Wait… Can’t you just do this for me?

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How to Whitelist a Domain in Mac OS X Mail

Apple Mail icon
Apple Mail

Have you noticed that some emails from your favorite domain are ending up in your Junk box lately? The spam filter in Apple’s Mail app is effective at catching junk mail, while still allowing mail from known senders to reach your inbox. However, this only applies to individual senders and those in your Contacts; it does not automatically allow mail through from an entire domain, such as all email addressed that ends in “whatever.com”.

You can set the Mac Mail app to “whitelist” a domain so that it allows through mail from all addresses from that specified domain. To do so, you need to set up a rule in the Mail preferences.

Steps for Whitelisting a Domain 

To whitelist all email from a specific domain in the Mail app in Mac OS X or macOS:

  1. In the Mac OS X Mail top menu, click Mail Preferences.
  2. Click the Rules tab.
  3. Click Add Rule.
  4. Type a name in the Description field, such as “Whitelist: example.com,” to identify the new rule.
  5. For the conditions, set the first dropdown menu item to any, so that it reads: If any of the following conditions are met.
  6. In the next two dropdown menus, select From in the first, and Ends with for the second.
  7. In the text field following Ends with, enter the domain’s name that you want to whitelist. Include the ampersand “@” before the domain name to make the filter specific — for example, to whitelist all mail from the whatever.com domain, but not mail that might come from one of its subdomains (such as @subdomain.whatever.com), type “@whatever.com” into the field.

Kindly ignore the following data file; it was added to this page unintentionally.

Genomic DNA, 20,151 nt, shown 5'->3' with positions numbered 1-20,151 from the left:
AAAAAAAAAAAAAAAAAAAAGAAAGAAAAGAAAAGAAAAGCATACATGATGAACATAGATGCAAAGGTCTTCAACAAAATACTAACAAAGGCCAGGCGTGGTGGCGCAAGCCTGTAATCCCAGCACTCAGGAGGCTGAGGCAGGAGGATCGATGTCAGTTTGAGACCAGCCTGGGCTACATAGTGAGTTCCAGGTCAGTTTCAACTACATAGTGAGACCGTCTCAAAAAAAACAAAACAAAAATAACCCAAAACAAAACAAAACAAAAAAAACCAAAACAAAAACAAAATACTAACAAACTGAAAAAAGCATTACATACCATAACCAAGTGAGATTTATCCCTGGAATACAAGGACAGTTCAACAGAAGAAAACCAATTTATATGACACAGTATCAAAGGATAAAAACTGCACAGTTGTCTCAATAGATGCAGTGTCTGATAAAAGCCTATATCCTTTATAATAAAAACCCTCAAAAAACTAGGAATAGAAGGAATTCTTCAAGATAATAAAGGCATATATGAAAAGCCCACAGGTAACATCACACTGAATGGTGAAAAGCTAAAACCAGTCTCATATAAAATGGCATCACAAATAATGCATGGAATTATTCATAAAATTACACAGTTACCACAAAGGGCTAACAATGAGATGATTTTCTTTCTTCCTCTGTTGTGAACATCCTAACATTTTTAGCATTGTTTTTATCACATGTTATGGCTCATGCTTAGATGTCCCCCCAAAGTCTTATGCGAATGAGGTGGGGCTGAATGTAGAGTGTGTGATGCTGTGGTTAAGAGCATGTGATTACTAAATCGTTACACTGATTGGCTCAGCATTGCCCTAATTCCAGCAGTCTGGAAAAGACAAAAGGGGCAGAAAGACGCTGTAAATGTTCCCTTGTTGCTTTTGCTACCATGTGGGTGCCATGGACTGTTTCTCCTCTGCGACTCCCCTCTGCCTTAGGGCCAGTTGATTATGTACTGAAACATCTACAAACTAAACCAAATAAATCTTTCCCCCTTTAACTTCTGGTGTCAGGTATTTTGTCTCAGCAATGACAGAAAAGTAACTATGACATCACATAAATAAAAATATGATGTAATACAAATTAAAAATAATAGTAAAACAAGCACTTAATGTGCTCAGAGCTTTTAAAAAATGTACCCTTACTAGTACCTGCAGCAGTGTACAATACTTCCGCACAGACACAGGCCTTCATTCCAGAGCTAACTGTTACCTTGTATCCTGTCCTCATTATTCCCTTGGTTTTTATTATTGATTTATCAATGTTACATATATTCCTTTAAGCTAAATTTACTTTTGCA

8. Click the plus sign next to the last condition to add another domain with the same criteria if you want to whitelist more domains.
  9. In the Perform the following actions section set the three dropdown items to:Move Message, to the mailbox: Inbox (orspecify a different target folder of your choosing).
  10. Click OK to save the rule.
  11. Close the Rules window.

Setting Rule Order in Mac Mail App 

The order of the rules you have set matters and Mail executes them one after the other, moving down the list. To ensure that the rule you’ve just created that whitelists a domain is executed before others that might also apply the same message, click and drag that rule to the top of the rules list.

When finished, your windows should look something like this:

Apple Mail Domain Filtering

Junk Mail Filtering Settings in Mac Mail 

Junk mail filtering is active by default in the Mail app. You can find these settings by following these steps:

  1. In the Mac OS X Mail top menu, click Mail Preferences.
  2. Click the Junk Mail tab.

You can customize your junk mail filtering settings, including specifying where junk mail should go and defining exemptions for junk mail filtering. You can also reset the existing Junk filtering rules by clicking the “Reset…” button.

What if the emails are still not in my Junk folder or Inbox?

Your email provider filters out spam in the cloud, long before you check your email using Apple Mail. For instance, if you use Gmail or a Google account, you may need to train your account that emails from your favorite domain are not Spam. Google tech support has an article that describes how to do just that.

Can’t I just have someone do this for me?

Yes, we would be happy to help. Contact Us and we can get you going!

(Excerpted from an article at Lifewire.)

How to navigate the Genius Bar at the Apple Store

The “Genius Bar” name may do a disservice to everyday Apple users, scaring them away from fixing their own devices and implying only a “genius” can troubleshoot them. But sometimes, going to the Genius Bar makes sense—especially if your phone or Mac is still under warranty and you can get it fixed for free.

The vast majority of PC and phone manufacturers don’t have retail locations where you can walk in and get service—in fact, a lot of them require you to mail your device in for warranty service. A short trip to the Apple Store is much, much easier.

So if you’re headed to the Genius Bar for some help, here are some tips to keep in mind.

Research the issue before you go